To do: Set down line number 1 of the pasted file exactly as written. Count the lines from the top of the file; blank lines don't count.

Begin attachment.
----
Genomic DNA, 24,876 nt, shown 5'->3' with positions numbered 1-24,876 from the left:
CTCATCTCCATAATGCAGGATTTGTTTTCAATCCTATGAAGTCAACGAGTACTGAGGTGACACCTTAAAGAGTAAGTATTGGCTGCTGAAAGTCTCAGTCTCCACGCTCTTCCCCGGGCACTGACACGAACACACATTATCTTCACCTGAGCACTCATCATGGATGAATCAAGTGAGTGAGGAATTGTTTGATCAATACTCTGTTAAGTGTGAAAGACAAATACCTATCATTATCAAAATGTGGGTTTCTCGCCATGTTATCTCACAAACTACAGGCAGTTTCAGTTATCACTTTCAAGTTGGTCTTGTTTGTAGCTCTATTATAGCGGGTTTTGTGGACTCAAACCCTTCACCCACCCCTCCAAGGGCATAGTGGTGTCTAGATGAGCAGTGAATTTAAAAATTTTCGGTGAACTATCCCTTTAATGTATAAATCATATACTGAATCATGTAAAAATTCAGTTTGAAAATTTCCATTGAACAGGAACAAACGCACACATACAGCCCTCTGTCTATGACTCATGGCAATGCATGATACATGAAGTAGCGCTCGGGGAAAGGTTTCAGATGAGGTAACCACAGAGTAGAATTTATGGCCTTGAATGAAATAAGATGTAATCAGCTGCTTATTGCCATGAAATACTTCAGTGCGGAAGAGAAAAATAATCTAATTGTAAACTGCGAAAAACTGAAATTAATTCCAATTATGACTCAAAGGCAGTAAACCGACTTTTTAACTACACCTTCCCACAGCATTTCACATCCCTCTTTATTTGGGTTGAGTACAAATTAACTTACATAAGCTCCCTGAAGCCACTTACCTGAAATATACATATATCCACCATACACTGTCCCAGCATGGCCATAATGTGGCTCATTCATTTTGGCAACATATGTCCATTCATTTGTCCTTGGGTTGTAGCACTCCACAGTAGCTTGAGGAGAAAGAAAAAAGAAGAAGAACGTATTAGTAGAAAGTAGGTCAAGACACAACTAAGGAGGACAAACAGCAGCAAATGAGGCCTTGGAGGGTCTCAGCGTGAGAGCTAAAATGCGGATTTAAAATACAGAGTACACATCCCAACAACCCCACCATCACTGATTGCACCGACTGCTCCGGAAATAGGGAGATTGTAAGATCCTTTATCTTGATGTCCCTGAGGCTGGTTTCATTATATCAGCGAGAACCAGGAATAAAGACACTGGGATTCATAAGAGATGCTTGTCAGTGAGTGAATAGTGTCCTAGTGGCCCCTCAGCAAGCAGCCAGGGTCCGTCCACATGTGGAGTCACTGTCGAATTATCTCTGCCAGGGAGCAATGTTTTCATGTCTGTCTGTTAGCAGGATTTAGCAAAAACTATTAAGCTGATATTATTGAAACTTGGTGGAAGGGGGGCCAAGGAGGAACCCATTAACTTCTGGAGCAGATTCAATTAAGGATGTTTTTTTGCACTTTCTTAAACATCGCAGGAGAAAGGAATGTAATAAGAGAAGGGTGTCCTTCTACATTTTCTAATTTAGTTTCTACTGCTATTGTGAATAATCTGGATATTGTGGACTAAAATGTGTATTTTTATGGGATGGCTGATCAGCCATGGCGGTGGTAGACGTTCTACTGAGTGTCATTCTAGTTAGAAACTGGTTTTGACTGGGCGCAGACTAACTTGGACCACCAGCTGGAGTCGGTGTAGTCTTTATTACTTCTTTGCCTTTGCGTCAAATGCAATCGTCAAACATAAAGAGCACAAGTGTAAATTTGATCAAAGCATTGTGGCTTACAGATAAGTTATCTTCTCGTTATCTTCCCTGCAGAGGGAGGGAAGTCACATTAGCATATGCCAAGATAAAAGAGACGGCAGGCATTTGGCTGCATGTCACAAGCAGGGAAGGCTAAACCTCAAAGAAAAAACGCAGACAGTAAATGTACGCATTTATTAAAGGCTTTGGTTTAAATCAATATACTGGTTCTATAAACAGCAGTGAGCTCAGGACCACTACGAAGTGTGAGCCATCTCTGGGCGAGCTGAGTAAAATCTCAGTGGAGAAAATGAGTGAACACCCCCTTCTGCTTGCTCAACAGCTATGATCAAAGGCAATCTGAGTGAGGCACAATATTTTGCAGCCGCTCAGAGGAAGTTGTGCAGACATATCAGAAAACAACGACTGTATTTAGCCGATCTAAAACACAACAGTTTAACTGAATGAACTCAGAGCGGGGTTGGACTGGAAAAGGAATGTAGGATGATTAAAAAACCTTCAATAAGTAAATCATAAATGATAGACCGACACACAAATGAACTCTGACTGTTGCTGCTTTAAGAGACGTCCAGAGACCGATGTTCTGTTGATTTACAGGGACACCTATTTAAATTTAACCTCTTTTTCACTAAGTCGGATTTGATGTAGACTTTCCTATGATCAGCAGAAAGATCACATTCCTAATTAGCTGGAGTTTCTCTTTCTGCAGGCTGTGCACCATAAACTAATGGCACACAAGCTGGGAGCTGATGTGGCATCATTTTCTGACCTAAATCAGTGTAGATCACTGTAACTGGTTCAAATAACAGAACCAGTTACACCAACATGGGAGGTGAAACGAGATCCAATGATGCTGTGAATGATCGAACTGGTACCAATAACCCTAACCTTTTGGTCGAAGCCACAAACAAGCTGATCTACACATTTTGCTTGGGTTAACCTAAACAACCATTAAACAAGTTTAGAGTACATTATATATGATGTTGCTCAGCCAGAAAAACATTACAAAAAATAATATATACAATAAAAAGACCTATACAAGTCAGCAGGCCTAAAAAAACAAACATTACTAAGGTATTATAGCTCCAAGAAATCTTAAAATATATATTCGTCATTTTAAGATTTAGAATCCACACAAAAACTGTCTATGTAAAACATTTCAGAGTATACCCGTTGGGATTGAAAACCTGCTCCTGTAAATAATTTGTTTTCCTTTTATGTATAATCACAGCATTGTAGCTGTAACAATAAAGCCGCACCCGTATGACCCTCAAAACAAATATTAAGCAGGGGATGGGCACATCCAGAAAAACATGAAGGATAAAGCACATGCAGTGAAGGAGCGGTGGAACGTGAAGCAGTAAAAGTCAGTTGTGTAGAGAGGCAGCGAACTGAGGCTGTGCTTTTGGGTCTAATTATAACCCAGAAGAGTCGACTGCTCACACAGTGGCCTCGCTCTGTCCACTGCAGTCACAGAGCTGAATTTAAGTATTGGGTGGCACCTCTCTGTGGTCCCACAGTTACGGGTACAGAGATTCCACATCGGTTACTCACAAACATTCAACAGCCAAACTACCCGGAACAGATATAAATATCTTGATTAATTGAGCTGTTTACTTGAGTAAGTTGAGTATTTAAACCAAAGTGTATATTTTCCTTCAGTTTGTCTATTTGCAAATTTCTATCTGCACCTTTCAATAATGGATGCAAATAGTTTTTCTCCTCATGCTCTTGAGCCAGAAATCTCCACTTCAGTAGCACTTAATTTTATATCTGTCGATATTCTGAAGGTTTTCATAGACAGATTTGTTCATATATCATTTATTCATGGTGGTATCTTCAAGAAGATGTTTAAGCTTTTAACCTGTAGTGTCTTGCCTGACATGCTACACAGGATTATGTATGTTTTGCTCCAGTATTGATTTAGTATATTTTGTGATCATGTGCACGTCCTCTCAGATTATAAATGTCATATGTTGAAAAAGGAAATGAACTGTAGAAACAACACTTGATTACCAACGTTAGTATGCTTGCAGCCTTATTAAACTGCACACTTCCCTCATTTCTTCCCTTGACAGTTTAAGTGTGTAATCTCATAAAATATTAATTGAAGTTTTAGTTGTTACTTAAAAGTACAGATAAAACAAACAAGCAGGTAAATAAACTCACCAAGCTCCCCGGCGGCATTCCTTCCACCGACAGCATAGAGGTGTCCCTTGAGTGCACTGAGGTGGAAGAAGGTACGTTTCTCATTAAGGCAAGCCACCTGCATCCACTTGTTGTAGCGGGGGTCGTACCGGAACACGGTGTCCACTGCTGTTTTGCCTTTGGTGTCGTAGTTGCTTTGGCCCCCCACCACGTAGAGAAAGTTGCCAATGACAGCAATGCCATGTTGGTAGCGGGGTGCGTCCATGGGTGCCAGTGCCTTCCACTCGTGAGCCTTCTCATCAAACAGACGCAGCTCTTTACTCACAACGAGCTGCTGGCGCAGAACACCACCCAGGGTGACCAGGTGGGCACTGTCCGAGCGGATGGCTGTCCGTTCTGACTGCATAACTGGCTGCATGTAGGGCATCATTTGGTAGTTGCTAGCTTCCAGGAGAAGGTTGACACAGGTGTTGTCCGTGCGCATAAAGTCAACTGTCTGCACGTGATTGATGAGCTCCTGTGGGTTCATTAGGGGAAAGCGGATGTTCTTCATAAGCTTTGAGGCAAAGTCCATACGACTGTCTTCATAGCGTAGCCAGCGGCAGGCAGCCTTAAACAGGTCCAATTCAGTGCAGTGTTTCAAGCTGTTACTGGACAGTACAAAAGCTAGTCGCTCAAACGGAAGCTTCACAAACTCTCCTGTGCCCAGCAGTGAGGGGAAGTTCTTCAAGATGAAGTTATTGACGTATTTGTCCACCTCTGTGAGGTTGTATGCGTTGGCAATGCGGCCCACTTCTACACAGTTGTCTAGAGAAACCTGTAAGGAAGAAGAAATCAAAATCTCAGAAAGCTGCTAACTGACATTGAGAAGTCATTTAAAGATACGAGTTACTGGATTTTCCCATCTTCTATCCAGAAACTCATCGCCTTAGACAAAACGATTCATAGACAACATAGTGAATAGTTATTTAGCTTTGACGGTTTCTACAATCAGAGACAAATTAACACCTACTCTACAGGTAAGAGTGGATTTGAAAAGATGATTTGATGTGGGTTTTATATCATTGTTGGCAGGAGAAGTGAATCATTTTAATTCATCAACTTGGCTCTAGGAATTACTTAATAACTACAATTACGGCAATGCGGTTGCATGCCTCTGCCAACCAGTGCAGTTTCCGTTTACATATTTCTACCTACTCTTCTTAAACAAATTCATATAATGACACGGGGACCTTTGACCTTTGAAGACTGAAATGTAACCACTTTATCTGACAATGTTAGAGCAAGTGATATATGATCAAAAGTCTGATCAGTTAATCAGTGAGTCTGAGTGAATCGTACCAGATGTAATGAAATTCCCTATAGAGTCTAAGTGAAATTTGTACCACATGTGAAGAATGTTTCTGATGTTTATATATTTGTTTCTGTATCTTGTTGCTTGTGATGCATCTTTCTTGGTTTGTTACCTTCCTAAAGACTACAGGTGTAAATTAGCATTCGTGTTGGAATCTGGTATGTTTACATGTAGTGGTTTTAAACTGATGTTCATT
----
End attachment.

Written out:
Genomic DNA, 24,876 nt, shown 5'->3' with positions numbered 1-24,876 from the left: